Exploring the Influence of a Salesperson's Selling Approach on Buyer-Seller Relationship Outcomes

Exploring the Influence of a Salesperson's Selling Approach on Buyer-Seller Relationship Outcomes

Ozcan Kilic (University of Wisconsin River Falls, River Falls, Wi, USA) and Darryl W. Miller (University of Wisconsin River Falls, River Falls, Wi, USA)
DOI: 10.4018/ijcrmm.2014010101


It is widely recognized that a salesperson's selling approach is of crucial importance to buyer-seller relationship development. This study examines the influence of a salesperson's selling approach on buyer-seller relationship outcomes. A model was developed and tested via structural equation modeling (SEM). Data collected from a dealership network in the blue jeans industry was used to test the model. Exploratory factor analysis (EFA) and confirmatory factor analysis (CFA) were used to purify the measurement scale. Results indicate that a salesperson's customer orientation positively influences customer commitment. Surprisingly customer satisfaction does not affect customer commitment. Results also indicate that culture specific measurement scales of satisfaction, trust and commitment will lead to a better understanding and comparison of these constructs in international markets. Theoretical and managerial implications of these findings are also discussed.
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Perhaps the most basic tenet of modern marketing, the Marketing Concept, suggests that the best way to attain long-term profit maximization is to be customer focused and to implement an integrated company wide system designed to satisfy customer needs (Levitt, 1960). The Marketing Concept applies within both B2C and B2B contexts. The current popularity of relationship marketing is certainly consistent with this philosophy. Its relevance to personal selling is the strong implication that salespeople should be customer-centric and strive to understand buyers’ unique circumstances, needs, wants, and benefit expectations and, in turn, develop need-based solutions for them. This approach should increase the likelihood that customers will be consistently satisfied by both the firm’s products and their salespersons’ selling approach. Consequentially, they should be more likely to become repeat purchasers or even committed loyal buyers (Homburg, Muller & Klarmann, 2011a). Given the importance of personal selling in B2B marketing, it seems clear that gaining a large cadre of committed customers by developing long lasting buyer-seller relationships is critical to reaching profitability goals.

The specific purpose of this study was to investigate the structural relationships among the elements of a salesperson’s customer orientation and buyer-seller relationship outcomes (e.g. buyer satisfaction, trust, and commitment). This study is unique because it is the first published article that examines these relationships in the market context of a developing country. We used a structural equations modeling approach (SEM) to test the set of relationships. Thus, a secondary purpose is to validate the measurement model in a developing country context.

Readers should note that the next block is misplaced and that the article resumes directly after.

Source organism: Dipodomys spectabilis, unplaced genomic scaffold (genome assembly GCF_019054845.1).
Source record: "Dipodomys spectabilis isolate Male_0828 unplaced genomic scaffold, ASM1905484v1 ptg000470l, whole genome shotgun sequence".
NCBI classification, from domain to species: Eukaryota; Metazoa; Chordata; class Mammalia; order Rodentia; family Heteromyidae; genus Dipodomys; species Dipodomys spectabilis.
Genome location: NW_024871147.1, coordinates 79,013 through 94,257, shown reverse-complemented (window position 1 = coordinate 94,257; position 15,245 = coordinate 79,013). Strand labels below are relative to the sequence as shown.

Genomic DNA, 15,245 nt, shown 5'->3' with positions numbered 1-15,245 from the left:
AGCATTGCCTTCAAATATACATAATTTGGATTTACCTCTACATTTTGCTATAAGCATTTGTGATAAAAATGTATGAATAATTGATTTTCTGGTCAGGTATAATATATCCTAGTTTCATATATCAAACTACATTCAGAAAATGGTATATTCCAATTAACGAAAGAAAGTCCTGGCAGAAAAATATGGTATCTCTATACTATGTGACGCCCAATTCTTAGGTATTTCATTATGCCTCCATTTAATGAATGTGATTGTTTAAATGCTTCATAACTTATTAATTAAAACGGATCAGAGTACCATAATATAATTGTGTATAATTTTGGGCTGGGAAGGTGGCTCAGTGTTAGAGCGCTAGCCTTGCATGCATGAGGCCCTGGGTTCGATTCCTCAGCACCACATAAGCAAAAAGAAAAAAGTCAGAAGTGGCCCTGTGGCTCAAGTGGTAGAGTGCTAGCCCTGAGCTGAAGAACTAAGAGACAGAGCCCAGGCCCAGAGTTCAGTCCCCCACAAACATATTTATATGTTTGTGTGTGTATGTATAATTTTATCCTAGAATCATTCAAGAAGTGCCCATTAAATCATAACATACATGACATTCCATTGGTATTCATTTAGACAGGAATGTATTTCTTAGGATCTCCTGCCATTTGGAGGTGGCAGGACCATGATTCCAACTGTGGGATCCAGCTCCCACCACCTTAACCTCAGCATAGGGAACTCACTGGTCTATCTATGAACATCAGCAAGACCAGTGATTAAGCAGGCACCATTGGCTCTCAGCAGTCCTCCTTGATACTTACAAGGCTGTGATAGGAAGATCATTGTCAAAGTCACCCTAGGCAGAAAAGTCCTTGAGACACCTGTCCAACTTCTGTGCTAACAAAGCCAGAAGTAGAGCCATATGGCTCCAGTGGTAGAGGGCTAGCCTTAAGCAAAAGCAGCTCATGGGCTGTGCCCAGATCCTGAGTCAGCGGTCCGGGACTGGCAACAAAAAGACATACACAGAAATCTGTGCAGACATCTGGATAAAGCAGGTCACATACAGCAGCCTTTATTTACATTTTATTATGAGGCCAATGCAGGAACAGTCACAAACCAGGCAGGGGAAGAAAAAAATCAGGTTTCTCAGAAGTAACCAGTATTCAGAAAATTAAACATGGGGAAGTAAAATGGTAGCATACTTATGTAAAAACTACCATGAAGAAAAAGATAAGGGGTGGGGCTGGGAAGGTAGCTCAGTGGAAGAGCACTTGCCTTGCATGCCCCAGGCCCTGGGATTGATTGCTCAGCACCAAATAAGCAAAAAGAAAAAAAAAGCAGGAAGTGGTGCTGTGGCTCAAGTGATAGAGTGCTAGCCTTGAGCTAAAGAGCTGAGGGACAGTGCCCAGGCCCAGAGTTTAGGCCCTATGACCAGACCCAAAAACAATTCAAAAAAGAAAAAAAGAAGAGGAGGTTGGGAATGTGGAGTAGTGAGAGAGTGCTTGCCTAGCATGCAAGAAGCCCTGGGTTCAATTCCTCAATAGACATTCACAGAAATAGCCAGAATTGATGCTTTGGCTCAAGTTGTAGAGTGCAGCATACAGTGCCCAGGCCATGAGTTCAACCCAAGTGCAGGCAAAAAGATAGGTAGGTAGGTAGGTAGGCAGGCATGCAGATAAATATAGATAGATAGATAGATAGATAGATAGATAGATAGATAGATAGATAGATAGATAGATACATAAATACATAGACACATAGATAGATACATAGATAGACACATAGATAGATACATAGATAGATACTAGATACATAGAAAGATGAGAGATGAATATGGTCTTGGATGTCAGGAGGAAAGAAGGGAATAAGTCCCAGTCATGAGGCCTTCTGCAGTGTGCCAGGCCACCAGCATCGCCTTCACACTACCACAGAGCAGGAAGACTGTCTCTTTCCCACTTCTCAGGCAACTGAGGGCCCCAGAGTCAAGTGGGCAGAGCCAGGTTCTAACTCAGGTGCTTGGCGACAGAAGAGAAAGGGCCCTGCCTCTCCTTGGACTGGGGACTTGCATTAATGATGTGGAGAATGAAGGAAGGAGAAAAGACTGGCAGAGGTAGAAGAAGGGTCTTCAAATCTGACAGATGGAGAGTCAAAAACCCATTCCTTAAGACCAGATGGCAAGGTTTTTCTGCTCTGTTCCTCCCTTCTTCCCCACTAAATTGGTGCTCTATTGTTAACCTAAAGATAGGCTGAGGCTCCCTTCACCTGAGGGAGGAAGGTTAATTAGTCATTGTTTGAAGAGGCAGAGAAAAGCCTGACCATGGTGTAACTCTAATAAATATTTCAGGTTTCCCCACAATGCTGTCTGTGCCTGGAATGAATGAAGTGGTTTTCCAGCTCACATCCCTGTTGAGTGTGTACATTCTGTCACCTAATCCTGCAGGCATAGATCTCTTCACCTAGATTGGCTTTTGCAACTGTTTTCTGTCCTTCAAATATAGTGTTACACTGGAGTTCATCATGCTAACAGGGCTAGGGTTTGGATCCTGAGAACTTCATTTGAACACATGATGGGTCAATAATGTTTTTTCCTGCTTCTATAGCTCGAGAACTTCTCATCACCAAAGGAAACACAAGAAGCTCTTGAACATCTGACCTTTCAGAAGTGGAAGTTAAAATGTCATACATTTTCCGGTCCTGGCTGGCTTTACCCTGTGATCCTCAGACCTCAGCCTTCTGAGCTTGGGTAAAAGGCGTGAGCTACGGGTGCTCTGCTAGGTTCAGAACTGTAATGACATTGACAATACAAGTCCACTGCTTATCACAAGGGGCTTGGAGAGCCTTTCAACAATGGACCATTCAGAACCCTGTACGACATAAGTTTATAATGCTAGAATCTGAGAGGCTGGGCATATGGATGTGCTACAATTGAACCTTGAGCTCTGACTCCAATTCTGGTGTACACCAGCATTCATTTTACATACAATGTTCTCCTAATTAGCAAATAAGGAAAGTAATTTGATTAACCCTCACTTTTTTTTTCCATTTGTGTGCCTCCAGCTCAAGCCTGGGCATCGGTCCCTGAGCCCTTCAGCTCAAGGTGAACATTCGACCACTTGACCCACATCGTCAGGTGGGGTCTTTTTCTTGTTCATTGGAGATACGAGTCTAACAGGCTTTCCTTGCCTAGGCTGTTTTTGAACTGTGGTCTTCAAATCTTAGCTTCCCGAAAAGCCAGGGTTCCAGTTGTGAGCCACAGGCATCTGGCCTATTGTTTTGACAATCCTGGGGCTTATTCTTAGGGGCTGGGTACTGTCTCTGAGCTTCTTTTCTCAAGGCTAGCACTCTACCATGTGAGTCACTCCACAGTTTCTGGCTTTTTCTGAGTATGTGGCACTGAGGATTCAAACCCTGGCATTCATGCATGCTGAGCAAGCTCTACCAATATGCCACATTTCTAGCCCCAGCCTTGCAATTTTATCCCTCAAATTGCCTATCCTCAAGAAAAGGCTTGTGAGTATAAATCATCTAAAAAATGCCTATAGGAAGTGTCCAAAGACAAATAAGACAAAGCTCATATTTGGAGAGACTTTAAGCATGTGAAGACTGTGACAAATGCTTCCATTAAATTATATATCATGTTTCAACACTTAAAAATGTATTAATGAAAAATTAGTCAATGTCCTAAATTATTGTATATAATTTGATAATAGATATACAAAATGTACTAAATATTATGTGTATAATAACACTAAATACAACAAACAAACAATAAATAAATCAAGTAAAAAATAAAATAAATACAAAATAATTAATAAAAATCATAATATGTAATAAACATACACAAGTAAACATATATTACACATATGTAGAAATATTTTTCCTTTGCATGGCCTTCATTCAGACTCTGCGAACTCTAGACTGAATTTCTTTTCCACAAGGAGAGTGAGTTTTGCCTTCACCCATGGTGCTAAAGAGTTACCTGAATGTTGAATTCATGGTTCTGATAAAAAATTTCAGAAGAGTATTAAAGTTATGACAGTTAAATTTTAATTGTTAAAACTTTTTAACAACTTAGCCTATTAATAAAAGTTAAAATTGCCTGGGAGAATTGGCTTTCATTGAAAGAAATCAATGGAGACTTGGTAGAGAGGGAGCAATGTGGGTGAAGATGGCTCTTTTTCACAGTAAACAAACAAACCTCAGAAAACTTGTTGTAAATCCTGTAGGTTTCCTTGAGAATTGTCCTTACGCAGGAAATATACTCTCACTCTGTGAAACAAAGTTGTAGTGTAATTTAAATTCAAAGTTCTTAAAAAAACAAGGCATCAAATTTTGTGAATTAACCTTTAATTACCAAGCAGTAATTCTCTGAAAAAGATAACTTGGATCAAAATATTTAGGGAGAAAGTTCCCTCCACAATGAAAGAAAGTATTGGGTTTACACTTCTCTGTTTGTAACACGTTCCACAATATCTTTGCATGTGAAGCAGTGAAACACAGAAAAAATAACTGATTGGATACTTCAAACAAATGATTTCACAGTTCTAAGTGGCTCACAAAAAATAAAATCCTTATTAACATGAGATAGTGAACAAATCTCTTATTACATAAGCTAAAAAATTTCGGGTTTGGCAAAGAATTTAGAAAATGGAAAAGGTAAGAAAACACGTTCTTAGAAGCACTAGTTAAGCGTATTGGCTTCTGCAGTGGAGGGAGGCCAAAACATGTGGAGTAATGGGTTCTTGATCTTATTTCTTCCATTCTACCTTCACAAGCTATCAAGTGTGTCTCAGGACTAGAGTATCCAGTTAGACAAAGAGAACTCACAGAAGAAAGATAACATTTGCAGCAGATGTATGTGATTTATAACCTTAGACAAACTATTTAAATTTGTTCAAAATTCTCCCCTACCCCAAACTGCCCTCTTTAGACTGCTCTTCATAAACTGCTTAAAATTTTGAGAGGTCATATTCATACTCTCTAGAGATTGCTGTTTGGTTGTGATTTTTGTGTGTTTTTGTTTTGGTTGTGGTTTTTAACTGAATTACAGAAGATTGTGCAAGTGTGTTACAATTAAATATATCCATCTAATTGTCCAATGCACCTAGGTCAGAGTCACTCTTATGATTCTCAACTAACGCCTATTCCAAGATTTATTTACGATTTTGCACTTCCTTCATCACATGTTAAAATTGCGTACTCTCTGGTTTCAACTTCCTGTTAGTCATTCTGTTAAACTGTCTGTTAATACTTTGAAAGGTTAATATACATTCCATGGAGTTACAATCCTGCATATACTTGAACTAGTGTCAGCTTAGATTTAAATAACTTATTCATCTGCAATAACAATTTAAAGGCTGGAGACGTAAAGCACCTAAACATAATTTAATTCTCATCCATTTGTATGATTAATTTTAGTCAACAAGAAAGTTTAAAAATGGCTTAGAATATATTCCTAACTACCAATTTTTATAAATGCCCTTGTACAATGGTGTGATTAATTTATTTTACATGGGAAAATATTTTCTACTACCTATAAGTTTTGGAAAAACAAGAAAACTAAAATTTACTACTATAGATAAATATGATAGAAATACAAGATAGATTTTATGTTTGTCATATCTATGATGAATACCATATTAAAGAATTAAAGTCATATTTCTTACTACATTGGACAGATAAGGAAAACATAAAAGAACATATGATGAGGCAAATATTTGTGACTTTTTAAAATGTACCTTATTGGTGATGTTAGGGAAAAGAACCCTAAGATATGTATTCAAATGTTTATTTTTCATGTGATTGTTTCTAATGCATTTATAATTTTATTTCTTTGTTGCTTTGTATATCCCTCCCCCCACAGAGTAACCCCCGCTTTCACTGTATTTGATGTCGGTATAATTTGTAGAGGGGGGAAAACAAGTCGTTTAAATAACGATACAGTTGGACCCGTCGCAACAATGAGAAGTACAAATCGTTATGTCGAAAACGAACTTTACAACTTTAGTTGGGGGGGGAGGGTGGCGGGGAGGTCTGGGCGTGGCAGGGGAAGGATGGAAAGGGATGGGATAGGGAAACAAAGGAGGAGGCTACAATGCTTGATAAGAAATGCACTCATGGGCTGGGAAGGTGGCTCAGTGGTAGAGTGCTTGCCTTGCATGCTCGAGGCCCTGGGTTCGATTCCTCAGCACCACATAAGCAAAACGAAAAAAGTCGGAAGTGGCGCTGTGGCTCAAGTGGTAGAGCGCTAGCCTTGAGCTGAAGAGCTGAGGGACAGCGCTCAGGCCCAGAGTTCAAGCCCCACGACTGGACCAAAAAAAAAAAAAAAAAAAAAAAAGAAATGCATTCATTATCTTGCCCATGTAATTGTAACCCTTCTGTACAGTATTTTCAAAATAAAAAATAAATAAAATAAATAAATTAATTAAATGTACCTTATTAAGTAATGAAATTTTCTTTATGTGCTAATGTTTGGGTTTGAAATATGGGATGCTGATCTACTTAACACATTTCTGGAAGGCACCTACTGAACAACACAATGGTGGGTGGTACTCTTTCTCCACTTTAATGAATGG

The Marketing Concept element of integrated effort is extremely important to a company’s success. However, if top management believes that it has emphasized a company wide customer orientation but company personnel remain unaware of it or are not committed to practicing it, the prospects for the company’s success would likely be diminished. The necessity to be part of an integrated effort seems particularly true for the company’s sales force since salespeople operate at a critical interface with the customer base and play such an important role in helping to forge relationships with customers. Their behavior reflects their company’s attitude toward its customers. Specifically, the degree or lack of a customer orientation of an individual salesperson is reflected in their behavior toward current and prospective customers (Schwepker, 2003). It is critical that salespeople buy into the Marketing Concept and practice the customer oriented techniques of relationship selling (Saxe & Weitz, 1982). Long term customer relationships and contribution to profits are more likely to be achieved in this way than by using selling techniques designed to generate immediate sales transactions despite the long term best interests of customers (Williams, 1998). Thus, customer orientation for both company management and its salespeople are critical in generating desirable buyer-seller relationship outcomes such as customer satisfaction, trust and commitment.

Although the marketing literature contains a considerable amount of research in this area, the vast majority of these studies focus on how customers perceive a salesperson’s selling approach (e.g., Dubinsky & Staples, 1981; Saxe & Weitz, 1982; Michael & Day, 1985; Dunalp, Dostson & Chambers, 1988; Daniel & Darby, 1997, Tadepalli, 1995; Thomas, Soutar & Ryan, 2001). Other articles focus on the relationship between customer orientation and salesperson’s performance (e.g., Jaramillo et al., 2007; Cross et al., 2007; Wachner, Plouffe & Gregoire, 2009; Homburg, Müller & Klarmann, 2011b). Studies regarding customer orientation and its association with buyer-seller relationship outcomes are rare (Williams, 1998; Schultz & Good, 2000).

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